UX Sampling (Wireframes, annotations, etc.)

Given time to do the process right, detailed, annotated wireframes are monumentally important to getting a design right, and for getting teams on the same page from the get-go. I’ve also found that sometimes your stuck with a situation that’s less than ideal, and you have to do your best to jump right into comps. Here’s a brief sampling of my experience along that spectrum.


Our web team was looking for guidance on how to improve their international trip planning tool. We had some time to provide a detailed wireframe, so I worked with another team member to pull together the concept above. We wanted to primarily address the lack of cues given to a customer in the existing flow, after all, traveling to another place is often confusing enough without the headache of figuring out if your phone will work there.

[Tool used: Balsamiq]


While working on VR mode video player controls for our early 360° video tech, I needed to help the developers I was working with understand more clearly how the UI was supposed to travel with the user’s gaze (reticle). I put together the above graphic with annotations to help them understand the boundaries of UI movement within an immersive video experience.

[Tool used: Illustrator]

This item fell within a personal project, but focuses on the motion design of what I was developing. I believe that adding motion design to earlier prototypes/wireframes really opens up a team’s eyes to how the proposed designs will “feel”. If no consideration is given to motion earlier on, it can be very difficult to force fluid transitions.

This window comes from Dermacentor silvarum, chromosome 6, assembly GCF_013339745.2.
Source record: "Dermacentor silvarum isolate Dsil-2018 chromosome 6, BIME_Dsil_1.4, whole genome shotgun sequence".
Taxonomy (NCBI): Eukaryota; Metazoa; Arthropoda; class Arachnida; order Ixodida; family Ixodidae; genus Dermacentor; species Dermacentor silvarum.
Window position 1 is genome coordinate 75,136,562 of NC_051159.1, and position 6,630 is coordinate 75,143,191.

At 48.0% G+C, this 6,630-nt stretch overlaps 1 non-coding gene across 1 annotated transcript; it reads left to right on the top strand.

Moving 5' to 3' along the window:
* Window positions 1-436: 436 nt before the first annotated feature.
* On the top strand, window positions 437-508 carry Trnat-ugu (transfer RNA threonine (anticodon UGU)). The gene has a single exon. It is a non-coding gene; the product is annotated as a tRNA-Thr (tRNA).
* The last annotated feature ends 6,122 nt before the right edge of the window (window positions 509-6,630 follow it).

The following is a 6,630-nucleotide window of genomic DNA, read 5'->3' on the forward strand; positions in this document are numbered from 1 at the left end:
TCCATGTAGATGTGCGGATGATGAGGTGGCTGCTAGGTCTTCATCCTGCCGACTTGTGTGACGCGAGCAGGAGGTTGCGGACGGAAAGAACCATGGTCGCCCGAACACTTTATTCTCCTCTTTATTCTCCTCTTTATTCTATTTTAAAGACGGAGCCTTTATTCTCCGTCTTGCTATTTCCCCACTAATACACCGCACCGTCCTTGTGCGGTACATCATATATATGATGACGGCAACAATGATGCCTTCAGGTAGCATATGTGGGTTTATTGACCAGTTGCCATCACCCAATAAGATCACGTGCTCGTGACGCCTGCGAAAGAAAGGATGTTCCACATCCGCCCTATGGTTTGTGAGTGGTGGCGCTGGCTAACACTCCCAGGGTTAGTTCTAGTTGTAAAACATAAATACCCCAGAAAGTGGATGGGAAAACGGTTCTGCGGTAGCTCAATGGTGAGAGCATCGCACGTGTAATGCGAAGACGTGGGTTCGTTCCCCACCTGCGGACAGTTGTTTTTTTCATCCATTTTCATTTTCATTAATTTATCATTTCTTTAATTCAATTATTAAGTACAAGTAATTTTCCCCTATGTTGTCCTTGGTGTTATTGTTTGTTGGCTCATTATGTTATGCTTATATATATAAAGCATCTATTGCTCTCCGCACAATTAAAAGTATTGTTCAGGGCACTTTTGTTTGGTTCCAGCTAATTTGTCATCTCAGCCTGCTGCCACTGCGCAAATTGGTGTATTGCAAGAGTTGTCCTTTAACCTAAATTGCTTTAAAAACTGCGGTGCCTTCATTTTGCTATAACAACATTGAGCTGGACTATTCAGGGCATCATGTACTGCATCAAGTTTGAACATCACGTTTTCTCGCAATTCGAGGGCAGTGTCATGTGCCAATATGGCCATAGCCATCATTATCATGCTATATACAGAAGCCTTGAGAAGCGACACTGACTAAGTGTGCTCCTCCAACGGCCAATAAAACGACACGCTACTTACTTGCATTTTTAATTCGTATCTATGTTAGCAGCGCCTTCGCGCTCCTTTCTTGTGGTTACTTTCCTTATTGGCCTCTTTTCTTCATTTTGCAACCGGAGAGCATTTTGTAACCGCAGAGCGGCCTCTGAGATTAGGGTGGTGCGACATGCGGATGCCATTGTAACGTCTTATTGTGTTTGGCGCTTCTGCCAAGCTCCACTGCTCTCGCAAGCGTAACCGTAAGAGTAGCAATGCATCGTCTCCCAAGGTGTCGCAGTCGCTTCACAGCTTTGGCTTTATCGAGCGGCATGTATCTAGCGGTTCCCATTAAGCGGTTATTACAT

[Tools used: Sketch and Principle]


During some rebranding exploration for a video app, I put this together to help the team get a better idea of how a dark theme and “glowiness” would complement, or detract from, the user’s experience. The design is, like above, a motion wireframe, with a bit more attention paid to some of the colors and effects (but still very much an exploration).

[Tools used: Illustrator, Sketch and Principle]

This is from a situation where I had no time to run through a normal process. I, and a team, were tasked with coming up with an idea that we could pitch in an internal competition/presentation. I was the only designer on the team, so I offered up my efforts to put together prototype designs for our app concept. We didn’t win, and this will never exist. But the rather polished designs were fleshed out from concept to reality in the span of less than a week (among other jobs I was working on) and turned into an InVision prototype (not linked here, sorry).

[Tools used: Illustrator, Sketch and InVision]

Layton Diamentui/ux